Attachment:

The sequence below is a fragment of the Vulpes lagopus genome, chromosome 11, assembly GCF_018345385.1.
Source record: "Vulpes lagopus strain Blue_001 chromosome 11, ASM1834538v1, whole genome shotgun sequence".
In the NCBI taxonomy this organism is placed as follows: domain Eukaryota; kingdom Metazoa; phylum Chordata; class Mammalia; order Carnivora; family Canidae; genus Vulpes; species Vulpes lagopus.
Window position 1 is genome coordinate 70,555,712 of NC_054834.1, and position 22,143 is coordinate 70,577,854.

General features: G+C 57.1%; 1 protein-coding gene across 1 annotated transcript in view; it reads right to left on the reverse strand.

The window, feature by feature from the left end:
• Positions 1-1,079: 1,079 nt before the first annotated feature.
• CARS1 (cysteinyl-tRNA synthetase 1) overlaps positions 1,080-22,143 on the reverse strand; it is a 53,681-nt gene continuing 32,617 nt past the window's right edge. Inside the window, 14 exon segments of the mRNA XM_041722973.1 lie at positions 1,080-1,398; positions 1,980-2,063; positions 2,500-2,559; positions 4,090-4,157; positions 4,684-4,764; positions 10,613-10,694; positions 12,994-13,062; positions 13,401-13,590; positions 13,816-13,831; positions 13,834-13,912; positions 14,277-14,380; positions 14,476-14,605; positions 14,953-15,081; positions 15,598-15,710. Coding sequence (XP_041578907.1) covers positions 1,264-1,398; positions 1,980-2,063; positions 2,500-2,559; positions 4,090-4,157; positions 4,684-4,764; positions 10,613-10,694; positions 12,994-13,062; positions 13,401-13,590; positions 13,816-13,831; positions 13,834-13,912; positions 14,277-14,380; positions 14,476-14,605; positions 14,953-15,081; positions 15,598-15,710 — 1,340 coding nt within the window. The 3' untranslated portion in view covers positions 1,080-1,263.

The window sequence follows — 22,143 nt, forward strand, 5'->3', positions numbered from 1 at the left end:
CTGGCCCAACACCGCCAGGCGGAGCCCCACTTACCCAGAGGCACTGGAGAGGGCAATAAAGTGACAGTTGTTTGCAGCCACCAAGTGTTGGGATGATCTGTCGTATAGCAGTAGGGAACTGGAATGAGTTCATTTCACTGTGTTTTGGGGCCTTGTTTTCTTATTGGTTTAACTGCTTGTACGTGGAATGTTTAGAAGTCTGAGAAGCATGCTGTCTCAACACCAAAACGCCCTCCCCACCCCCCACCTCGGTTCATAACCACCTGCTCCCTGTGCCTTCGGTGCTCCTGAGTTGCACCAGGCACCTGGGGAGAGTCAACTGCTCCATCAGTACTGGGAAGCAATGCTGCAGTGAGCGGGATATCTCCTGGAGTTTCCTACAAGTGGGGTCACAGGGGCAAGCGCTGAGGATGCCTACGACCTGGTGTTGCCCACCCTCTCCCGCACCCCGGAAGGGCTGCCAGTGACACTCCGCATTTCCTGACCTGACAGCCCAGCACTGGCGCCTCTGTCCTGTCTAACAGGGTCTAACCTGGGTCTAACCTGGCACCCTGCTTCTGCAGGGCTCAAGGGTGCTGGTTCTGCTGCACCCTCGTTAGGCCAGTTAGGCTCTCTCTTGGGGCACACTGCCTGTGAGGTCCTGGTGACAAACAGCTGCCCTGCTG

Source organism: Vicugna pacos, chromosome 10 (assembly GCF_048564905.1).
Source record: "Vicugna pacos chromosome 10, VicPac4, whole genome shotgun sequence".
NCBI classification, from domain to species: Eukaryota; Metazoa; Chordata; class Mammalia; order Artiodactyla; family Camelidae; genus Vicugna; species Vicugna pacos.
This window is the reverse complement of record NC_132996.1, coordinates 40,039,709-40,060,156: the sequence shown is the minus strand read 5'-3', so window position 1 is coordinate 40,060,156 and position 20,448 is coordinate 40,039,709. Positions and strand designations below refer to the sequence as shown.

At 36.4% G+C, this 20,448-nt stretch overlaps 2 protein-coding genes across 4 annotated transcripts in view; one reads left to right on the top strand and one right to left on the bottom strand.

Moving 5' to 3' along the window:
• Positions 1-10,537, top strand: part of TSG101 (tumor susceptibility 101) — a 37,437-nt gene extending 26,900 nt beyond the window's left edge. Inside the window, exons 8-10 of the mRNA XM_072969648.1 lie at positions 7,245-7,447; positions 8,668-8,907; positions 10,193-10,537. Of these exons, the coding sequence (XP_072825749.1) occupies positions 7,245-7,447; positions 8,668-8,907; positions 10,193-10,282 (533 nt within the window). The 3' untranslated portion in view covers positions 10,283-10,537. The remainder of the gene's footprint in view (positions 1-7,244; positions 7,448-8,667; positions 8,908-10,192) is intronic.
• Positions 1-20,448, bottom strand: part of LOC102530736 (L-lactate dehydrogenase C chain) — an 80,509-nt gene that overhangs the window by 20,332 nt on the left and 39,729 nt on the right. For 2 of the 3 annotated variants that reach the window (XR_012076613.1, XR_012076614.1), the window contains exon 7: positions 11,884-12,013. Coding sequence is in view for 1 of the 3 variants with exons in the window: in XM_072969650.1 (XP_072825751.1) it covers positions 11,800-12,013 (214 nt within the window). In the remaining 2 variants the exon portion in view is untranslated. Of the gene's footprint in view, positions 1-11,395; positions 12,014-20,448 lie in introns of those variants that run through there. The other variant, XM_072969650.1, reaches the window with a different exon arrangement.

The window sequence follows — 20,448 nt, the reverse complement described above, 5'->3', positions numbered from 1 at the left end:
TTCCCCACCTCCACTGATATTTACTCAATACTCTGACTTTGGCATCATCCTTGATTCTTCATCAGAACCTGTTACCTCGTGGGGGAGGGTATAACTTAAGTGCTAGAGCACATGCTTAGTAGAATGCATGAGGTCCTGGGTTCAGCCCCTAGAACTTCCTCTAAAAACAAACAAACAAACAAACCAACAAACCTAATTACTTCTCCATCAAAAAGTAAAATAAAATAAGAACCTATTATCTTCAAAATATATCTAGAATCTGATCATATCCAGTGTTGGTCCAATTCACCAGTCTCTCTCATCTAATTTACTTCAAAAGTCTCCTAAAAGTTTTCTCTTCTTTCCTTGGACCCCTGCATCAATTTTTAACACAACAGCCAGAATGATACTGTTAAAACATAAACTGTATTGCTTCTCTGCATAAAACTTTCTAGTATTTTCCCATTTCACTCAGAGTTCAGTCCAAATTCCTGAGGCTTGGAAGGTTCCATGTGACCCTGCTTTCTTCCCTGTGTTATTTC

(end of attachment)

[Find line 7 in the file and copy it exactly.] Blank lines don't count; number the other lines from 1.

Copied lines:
• Positions 1-1,079: 1,079 nt before the first annotated feature.